The story of the thief is original with Luke, who presents Him as a witness to Christ little expected at that moment and in that place. But what a miracle of grace is he -- a malefactor saved, blessed, and received into Paradise!


1. In what chapters of Matthew and Mark are the events of this lesson paralleled?

2. Name the incidents in Chapter 22 peculiar to Luke.

3. Do the same with Chapter 23.

4. Contrast the sin of Peter with that of Judas.

5. Give the Aramaic sayings of Jesus on the cross as recorded only by Luke.

6. Give the Aramaic and Latin words for "the place of a skull."


Chapter 24

The order of our Lord's appearances on this day was given in the comment on Matthew 28, and need not be repeated. Indeed all of the events in the chapter were dealt with there, except the walk to Emmaus (vv. 13-35). Three score furlongs represent nearly eight miles (v. 13). Cleopas, one of the two on this journey is not met with elsewhere, and is to be distinguished from the "Clopas" of John 19:25. Luke has sometimes been identified as the other, but this is conjecture. The story runs on smoothly and requires little explanation; but, following Stuart, we remark on the wisdom Christ displayed in dealing with the men. He brought them to the written word, and He left them there (vv. 25-27), furnishing no fresh revelation, but expecting them to rest on the old one. What He expected of them, He still expects of His disciples, and the sooner we realize and act on it, the sooner will we have peace.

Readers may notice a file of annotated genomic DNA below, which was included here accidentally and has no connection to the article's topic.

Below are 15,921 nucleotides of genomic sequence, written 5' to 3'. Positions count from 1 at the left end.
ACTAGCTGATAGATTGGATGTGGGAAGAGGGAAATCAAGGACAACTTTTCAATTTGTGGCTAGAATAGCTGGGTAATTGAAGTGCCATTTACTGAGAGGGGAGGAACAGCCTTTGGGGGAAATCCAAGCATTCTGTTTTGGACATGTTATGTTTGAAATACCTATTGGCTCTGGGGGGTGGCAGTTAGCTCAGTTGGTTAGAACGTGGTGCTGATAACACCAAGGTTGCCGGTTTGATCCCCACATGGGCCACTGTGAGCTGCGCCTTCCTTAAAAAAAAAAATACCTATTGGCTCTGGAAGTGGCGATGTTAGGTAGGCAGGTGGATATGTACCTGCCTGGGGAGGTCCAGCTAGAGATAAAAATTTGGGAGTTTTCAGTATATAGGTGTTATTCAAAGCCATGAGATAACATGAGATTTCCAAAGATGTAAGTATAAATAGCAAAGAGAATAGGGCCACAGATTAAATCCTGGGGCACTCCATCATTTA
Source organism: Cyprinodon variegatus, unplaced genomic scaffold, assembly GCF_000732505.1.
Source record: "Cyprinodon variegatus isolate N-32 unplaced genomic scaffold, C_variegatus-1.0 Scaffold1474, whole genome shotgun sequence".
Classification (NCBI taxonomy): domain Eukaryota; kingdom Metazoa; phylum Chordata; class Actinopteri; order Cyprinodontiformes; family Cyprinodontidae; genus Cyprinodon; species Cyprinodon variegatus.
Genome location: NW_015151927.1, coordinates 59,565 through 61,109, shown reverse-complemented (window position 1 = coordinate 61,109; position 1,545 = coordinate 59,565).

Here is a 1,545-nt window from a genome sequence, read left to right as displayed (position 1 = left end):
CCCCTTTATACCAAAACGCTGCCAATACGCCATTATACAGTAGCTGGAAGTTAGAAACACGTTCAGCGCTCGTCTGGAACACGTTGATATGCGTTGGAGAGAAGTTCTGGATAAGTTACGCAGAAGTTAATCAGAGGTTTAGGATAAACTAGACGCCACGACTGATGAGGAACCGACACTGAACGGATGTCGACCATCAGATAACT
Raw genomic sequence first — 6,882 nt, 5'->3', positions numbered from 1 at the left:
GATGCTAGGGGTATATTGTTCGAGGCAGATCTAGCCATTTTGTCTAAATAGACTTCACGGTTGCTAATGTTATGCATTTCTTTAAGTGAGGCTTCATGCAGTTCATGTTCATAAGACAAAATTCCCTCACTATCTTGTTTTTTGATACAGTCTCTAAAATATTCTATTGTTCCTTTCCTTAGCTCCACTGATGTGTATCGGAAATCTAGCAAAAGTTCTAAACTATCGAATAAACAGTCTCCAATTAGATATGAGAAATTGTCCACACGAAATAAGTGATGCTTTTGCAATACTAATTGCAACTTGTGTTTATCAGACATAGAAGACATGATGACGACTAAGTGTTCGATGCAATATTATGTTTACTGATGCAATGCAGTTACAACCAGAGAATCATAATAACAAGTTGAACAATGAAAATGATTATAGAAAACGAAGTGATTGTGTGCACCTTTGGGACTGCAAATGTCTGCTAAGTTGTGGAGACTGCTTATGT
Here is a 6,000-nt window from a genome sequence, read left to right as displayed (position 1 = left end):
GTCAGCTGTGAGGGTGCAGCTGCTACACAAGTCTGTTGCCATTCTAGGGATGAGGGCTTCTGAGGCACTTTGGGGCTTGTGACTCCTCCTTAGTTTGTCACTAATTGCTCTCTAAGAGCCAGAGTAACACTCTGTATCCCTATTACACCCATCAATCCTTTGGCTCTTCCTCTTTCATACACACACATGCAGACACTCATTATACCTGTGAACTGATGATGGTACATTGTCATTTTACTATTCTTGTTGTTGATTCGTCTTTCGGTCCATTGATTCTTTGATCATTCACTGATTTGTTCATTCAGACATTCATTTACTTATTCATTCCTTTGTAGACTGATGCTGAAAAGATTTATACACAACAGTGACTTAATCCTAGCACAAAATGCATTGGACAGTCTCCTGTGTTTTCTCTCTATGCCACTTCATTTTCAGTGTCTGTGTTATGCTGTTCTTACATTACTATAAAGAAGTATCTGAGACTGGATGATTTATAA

Another interesting item is the reference to Simon Peter (v. 34) which no other evangelist mentions, but which Paul records later (1 Corinthians 15; 5). The reason for silence concerning it was the question of communion with His Lord that had to be settled for Peter. Could he again enjoy it after what he had done? "That visit settled it," says Stuart: "We say visit because evidently it was the Lord who sought him out." He "hath appeared unto Simon." The effect of this interview on Peter is seen in John 21:7.

Luke is very definite concerning the evidences of Christ's resurrection. "A spirit hath not flesh and bones, as ye see me have" (39). There is no mention of blood, for that is the life of the flesh (Lev. 17:14), and was poured out when He died for guilty men.

Luke's version of the commission to the disciples is new, in that "repentance and remission of sins" were to "be preached in His Name among all nations, beginning at Jerusalem" (v. 47). This is "the gospel of the grace of God" (Acts 20:24), and is to be distinguished from the gospel of the Kingdom which our Lord Himself and His disciples preached throughout His earthly life. That gospel will be preached again as we have seen (Matt. 24:14), but not until after the translation of the church, and Israel takes up her mission once more among the Gentiles.